A short while later, we began to send as much as 2.2% of our yearly gross sales to grassroots-advocacy organizations that fight for preservation and protection of public lands, wildlife, native trout and more.

Patagonia founder, Yvon Chouinard and I have known each other for over 30 years. One day in 2000 while we fished together, we discussed our shared interest in giving to grassroots-advocacy organizations that fight for conservation and environmental programs we believe in. Yvon and I discovered our businesses were each giving back a percentage of our gross sales to these causes and our businesses were growing stronger by doing so; our customers supported us due to our supporting these grassroot-advocacy groups. It was then that we decided to begin 1% for the Planet and we are glad we did!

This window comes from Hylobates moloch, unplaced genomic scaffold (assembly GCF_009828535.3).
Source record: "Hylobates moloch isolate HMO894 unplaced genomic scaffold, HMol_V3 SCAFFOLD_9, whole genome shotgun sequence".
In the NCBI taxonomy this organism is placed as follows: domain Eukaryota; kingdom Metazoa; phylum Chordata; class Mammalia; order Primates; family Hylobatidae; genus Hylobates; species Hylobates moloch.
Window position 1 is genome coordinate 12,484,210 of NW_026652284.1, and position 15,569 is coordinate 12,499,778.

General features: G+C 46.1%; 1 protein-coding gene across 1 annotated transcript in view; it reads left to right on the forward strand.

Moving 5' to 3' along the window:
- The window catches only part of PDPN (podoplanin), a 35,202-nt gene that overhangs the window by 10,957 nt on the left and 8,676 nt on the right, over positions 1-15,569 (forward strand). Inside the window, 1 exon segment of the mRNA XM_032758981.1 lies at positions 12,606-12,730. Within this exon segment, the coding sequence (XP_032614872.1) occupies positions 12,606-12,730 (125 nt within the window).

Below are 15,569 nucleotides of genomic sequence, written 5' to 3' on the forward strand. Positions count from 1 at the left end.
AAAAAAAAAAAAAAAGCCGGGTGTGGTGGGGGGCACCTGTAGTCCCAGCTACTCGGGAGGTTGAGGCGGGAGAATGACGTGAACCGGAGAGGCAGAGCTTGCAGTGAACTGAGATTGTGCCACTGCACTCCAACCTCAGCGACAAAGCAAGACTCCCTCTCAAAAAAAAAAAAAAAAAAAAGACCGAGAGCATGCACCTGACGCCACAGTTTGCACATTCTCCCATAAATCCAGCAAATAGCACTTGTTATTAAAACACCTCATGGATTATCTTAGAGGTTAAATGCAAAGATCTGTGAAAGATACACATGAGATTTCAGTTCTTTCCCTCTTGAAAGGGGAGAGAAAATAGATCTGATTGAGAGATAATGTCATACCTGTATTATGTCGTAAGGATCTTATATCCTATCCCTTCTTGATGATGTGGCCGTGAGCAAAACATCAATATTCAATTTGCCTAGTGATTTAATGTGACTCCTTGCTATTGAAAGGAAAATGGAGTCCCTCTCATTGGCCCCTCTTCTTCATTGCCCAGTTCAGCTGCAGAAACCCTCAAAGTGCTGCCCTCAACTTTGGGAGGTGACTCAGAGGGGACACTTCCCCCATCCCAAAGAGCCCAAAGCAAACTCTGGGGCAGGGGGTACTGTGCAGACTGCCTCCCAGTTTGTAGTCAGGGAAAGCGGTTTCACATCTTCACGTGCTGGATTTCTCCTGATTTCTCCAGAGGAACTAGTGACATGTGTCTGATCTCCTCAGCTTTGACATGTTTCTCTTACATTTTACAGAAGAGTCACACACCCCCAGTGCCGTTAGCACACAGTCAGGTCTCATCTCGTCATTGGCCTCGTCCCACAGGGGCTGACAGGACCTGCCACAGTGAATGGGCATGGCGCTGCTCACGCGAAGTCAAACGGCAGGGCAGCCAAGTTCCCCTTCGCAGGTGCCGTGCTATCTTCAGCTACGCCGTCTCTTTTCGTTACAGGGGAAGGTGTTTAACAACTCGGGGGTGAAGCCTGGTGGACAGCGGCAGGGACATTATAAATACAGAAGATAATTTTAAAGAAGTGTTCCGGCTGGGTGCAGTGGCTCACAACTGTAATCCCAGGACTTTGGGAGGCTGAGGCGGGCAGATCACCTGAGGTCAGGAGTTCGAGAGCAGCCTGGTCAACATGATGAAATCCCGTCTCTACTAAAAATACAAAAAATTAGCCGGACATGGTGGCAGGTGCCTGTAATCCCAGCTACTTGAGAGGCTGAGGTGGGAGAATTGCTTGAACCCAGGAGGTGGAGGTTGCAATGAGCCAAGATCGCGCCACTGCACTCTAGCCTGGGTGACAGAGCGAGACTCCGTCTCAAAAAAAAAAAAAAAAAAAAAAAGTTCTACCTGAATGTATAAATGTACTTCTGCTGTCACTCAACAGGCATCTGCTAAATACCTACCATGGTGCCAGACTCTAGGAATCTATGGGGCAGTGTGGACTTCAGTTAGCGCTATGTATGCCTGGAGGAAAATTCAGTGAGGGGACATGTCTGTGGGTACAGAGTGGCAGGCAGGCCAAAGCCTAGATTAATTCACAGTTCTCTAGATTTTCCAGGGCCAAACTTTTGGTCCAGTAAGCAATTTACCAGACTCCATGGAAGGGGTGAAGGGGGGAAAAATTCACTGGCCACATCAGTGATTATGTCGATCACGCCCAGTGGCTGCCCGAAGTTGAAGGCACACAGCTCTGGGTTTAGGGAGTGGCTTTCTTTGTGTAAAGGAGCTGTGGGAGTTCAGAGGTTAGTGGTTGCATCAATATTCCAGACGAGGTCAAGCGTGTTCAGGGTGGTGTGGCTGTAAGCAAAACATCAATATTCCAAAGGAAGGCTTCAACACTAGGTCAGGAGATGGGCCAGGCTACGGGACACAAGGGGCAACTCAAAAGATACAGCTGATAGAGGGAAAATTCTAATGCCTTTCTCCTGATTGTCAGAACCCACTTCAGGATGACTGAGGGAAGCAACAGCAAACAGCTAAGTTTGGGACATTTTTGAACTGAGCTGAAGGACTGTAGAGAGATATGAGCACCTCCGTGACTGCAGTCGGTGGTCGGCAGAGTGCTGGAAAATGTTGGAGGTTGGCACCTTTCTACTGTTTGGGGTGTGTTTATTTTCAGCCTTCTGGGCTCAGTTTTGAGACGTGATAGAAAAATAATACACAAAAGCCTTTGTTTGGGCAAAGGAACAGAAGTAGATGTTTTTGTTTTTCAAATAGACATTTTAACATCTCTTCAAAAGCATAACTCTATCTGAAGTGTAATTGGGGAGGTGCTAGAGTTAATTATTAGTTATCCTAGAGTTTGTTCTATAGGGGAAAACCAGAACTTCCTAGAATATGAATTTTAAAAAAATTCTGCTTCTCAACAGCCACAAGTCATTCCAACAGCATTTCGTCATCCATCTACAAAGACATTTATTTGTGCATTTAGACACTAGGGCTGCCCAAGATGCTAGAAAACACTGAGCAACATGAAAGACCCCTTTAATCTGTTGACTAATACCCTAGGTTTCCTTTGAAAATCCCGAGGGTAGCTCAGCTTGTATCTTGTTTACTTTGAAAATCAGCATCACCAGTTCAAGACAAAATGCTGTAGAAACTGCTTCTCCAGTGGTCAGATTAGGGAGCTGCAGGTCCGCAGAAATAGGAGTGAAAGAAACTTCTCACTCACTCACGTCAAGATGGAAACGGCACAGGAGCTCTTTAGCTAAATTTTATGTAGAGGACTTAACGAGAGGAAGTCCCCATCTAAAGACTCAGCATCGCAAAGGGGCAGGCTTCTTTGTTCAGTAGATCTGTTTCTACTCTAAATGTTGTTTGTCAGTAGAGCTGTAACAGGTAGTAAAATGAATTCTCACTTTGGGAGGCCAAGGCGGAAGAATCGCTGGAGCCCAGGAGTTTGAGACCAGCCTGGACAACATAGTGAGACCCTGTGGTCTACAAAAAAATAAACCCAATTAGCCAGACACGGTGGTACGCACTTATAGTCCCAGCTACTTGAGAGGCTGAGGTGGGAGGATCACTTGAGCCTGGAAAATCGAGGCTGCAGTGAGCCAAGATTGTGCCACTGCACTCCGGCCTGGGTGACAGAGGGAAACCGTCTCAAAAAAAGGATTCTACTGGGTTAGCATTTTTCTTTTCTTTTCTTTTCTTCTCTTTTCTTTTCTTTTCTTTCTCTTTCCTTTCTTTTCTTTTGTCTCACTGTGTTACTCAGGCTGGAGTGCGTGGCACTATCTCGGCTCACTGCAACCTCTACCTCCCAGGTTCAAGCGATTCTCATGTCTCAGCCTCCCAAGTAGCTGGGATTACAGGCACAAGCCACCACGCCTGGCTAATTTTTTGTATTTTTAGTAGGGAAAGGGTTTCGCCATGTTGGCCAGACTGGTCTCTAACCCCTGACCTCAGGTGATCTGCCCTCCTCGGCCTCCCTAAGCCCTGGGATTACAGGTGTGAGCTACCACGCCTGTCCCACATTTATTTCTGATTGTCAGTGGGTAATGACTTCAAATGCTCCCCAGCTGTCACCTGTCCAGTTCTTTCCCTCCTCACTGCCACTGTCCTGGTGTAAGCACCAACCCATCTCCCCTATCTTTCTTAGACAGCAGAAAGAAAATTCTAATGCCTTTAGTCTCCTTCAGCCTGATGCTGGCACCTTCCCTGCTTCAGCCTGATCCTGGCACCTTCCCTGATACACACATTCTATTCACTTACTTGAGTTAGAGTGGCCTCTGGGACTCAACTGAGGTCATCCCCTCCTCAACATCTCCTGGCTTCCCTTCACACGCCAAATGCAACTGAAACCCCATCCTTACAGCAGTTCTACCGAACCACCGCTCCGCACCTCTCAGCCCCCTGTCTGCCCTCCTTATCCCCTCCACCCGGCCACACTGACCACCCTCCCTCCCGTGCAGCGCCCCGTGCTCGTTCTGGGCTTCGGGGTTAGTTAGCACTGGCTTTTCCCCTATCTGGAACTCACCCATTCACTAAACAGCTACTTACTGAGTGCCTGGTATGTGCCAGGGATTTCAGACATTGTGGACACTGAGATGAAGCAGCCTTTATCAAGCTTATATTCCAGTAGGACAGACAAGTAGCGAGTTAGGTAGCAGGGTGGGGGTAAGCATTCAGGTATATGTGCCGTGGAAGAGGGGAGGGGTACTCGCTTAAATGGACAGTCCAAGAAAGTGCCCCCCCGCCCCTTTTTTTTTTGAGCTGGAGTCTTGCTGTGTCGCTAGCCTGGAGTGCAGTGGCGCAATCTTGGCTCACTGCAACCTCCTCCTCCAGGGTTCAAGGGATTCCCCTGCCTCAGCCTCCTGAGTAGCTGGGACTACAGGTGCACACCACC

Q: What makes 1% for the Planet different than other nonprofits?

A: 1% for the Planet is effective and efficient. Member businesses donate directly to grassroots advocacy organizations. It directly connects donor members and their gifts to doer organizations. 1% for the Planet forms a strong alliance of business and individual members committed to saving our planet.

Q: Can you name a person who has had a tremendous impact on you as a leader? Why and how did this person affect your life?